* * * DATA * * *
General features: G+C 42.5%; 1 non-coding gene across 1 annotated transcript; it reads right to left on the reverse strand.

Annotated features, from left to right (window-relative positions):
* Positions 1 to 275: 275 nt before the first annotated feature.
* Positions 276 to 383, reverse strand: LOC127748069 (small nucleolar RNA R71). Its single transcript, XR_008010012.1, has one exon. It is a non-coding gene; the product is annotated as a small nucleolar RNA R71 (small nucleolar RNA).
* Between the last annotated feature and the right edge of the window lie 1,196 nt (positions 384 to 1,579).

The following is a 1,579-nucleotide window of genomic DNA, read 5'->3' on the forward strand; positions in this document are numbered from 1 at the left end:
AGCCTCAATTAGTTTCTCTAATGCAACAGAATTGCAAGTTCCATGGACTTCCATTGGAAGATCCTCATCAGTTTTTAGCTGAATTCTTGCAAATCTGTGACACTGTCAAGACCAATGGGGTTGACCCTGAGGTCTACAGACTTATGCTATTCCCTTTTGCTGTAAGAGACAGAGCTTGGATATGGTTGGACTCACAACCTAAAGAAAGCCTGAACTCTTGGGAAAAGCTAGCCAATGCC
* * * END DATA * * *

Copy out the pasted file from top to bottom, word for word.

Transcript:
General features: G+C 42.5%; 1 non-coding gene across 1 annotated transcript; it reads right to left on the reverse strand.

Annotated features, from left to right (window-relative positions):
* Positions 1 to 275: 275 nt before the first annotated feature.
* Positions 276 to 383, reverse strand: LOC127748069 (small nucleolar RNA R71). Its single transcript, XR_008010012.1, has one exon. It is a non-coding gene; the product is annotated as a small nucleolar RNA R71 (small nucleolar RNA).
* Between the last annotated feature and the right edge of the window lie 1,196 nt (positions 384 to 1,579).

The following is a 1,579-nucleotide window of genomic DNA, read 5'->3' on the forward strand; positions in this document are numbered from 1 at the left end:
AGCCTCAATTAGTTTCTCTAATGCAACAGAATTGCAAGTTCCATGGACTTCCATTGGAAGATCCTCATCAGTTTTTAGCTGAATTCTTGCAAATCTGTGACACTGTCAAGACCAATGGGGTTGACCCTGAGGTCTACAGACTTATGCTATTCCCTTTTGCTGTAAGAGACAGAGCTTGGATATGGTTGGACTCACAACCTAAAGAAAGCCTGAACTCTTGGGAAAAGCTAGCCAATGCC